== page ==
All this is projected to happen to people who are now alive. What of the more distant future? As one group of scientists remarked, "the next few decades offer a brief window of opportunity to minimize large-scale and potentially catastrophic climate change that will extend longer than the entire history of human civilization thus far."(26) If emissions continue to rise for a century — whether because we fail to rein them in, or because we set off an unstoppable feedback loop in which the warming itself causes ever more greenhouse gases to be evaporated into the air — then the gases will reach a level that the Earth has not seen since tens of millions of years ago. The consequences will take several centuries to be fully realized, as the Earth settles into its new state. It is probable that, as in the distant geological eras with high CO2, sea levels will be many tens of meters higher and the average global temperature will soar far above the present value: a planet grossly unlike the one to which the human species is adapted.





<=CO2 greenhouse

What can people do about global warming, and what should we do? See my Personal Note and Links.  

The Carbon Dioxide Greenhouse Effect
The Modern Temperature Trend
Biosphere: How Life Alters Climate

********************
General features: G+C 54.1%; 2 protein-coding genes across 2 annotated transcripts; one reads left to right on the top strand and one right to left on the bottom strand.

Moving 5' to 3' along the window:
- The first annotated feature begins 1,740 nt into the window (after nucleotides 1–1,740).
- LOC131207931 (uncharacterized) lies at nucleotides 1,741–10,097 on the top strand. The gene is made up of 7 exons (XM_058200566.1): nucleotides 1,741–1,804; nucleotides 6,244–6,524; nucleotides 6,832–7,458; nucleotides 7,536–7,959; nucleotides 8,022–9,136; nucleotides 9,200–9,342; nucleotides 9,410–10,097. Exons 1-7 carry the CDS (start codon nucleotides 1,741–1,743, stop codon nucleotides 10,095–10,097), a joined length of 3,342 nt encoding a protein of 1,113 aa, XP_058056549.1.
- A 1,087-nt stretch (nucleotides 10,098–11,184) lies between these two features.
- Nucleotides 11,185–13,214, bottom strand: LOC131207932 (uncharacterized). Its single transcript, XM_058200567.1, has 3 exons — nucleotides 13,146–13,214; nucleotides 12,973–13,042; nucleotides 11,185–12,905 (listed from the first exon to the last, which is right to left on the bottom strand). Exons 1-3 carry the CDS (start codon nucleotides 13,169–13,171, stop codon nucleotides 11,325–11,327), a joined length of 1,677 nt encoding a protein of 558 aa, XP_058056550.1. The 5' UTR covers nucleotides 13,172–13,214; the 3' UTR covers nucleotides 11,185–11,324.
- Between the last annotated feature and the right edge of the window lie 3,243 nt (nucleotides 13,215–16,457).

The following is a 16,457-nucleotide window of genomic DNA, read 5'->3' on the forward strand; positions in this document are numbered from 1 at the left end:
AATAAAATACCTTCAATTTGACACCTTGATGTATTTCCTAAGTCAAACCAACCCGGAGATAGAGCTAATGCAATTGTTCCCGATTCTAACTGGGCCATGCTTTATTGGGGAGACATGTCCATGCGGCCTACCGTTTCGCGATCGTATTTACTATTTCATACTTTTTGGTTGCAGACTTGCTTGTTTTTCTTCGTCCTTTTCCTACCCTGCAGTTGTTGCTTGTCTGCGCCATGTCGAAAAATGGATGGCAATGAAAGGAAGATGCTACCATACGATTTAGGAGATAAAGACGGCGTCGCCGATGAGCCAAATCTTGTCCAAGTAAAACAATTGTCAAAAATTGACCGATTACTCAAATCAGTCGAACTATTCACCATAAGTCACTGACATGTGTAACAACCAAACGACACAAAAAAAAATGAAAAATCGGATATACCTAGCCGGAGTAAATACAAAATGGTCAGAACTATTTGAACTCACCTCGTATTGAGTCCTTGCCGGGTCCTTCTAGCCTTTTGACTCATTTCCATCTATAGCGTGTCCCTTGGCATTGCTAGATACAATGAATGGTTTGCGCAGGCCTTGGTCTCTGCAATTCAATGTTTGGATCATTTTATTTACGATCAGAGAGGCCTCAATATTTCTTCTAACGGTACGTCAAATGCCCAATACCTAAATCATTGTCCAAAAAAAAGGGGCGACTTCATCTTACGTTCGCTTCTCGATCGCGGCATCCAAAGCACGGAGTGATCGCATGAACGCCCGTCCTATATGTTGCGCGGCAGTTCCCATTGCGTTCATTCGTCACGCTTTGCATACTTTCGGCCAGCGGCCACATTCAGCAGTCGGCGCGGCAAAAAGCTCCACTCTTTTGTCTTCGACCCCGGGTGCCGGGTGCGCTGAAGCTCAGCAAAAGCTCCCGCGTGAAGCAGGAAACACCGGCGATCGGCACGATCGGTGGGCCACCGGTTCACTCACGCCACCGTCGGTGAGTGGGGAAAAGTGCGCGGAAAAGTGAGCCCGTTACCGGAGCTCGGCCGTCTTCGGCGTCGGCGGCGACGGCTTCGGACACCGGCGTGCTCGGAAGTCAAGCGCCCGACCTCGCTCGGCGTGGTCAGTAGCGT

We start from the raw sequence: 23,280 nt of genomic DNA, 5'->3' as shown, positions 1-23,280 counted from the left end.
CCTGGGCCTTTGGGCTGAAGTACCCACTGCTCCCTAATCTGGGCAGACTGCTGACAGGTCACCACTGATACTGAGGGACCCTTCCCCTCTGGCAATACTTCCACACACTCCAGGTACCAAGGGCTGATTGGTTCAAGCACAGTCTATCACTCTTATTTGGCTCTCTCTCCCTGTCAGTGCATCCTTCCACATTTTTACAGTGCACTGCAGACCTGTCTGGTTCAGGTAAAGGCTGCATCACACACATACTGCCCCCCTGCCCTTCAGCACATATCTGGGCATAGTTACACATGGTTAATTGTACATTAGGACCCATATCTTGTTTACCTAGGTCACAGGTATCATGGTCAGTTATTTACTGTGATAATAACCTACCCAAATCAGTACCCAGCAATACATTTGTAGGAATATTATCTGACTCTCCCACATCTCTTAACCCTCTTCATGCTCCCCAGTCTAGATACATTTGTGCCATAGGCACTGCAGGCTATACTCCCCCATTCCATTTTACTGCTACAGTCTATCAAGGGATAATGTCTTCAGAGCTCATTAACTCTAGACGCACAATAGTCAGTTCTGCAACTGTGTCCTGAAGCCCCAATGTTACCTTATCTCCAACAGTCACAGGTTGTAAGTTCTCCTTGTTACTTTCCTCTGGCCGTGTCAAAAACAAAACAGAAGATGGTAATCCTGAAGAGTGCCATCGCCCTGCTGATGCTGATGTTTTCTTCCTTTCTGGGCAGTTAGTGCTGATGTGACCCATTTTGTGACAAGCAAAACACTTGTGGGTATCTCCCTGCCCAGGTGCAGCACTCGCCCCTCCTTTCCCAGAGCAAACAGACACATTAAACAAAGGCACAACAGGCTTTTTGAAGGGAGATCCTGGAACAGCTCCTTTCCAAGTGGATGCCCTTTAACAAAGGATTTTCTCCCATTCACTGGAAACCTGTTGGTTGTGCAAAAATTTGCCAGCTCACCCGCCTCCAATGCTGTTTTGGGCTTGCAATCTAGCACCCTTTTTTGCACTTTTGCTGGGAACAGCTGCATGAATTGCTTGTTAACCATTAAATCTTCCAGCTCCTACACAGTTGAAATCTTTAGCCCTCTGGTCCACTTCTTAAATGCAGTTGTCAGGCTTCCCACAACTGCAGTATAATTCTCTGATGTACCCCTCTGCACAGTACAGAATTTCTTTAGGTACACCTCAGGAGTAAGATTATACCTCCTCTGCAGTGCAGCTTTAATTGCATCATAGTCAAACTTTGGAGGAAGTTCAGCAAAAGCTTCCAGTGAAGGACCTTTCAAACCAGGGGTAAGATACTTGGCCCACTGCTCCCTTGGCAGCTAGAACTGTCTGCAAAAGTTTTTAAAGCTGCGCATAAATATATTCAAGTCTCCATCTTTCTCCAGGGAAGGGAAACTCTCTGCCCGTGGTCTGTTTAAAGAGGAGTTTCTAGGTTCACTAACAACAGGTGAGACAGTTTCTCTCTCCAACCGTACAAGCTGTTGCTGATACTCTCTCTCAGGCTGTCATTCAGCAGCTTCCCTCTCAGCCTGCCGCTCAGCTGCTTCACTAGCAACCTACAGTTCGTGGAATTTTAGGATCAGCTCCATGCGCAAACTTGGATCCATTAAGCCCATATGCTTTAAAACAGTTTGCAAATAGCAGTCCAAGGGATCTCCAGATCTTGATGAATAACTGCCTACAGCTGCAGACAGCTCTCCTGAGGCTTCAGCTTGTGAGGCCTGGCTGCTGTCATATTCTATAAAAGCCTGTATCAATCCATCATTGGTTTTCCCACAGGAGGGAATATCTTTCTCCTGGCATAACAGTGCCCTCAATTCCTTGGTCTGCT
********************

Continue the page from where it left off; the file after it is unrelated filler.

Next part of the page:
1. Allen quoted by Justin Gillis, "Wild Weather, Across the Map," New York Times, Dec. 31, 2015. BACK

1a. Arrhenius (1908), p. 63. BACK

2. Time (1956). Real deserts: Revelle in United States Congress (85:2), House of Representatives, Committee on Appropriations, Report on the International Geophysical Year (Washington, D.C.: Government Printing Office, 1957), pp. 104-106. Ice-free: see note below. Lloyd V. Berkner, "Horizons of Meteorology," talk to American Meteorological Society and American Geophysical Union, May 1, 1957, Am. Met. Soc. records, Box 12; my thanks to Alan Needell for this information. "Such problems": Wallace Broecker and Bruno Giletti writing in the student magazine Yale Scientific in 1957, according to " Broecker and Kunzig (2008), p. 71. BACK

2a. Conservation Foundation (1963).pp. 1, 5, 14. They also speculated (p. 6) that "many life forms would be annihilated" in the tropics if emissions continued unchecked for several centuries, a time too far away to mean much to anybody. BACK

3. President's Science Advisory Committee (1965), pp. 126-27. BACK

4. National Academy of Sciences (1966), Vol. 2, "Research and Development," p. 88. BACK

5. SCEP (1970), p. 18. BACK

6. Wilson (1971), pp. 17, 182. BACK

7. National Academy of Sciences (1977), pp. 8-14. BACK

8. National Academy of Sciences (1979), pp. 3, 24-27. BACK

9. Ad hoc panel: Oreskes et al. (2008b), p. 124; Bolin (2007), p. 34. BACK

9a. Hoffman et al. (1983) as cited by Oreskes et al. (2008b), pp. 134-35, see also pp. 140-41. Seidel and Keyes (1983), quotes pp. ix, 7-7BACK

9b. National Academy of Sciences (1983), pp. 45, 50, 53, on pests see also pp. 405-07. This followed a preliminary report, National Research Council (1982). Here and below I draw especially on Long and Iles (1997). They identify the first World Climate Conference (Geneva, 1979) as "the first major conference to address human health" (p. 8). Bolin (1986), pp. 35-38. BACK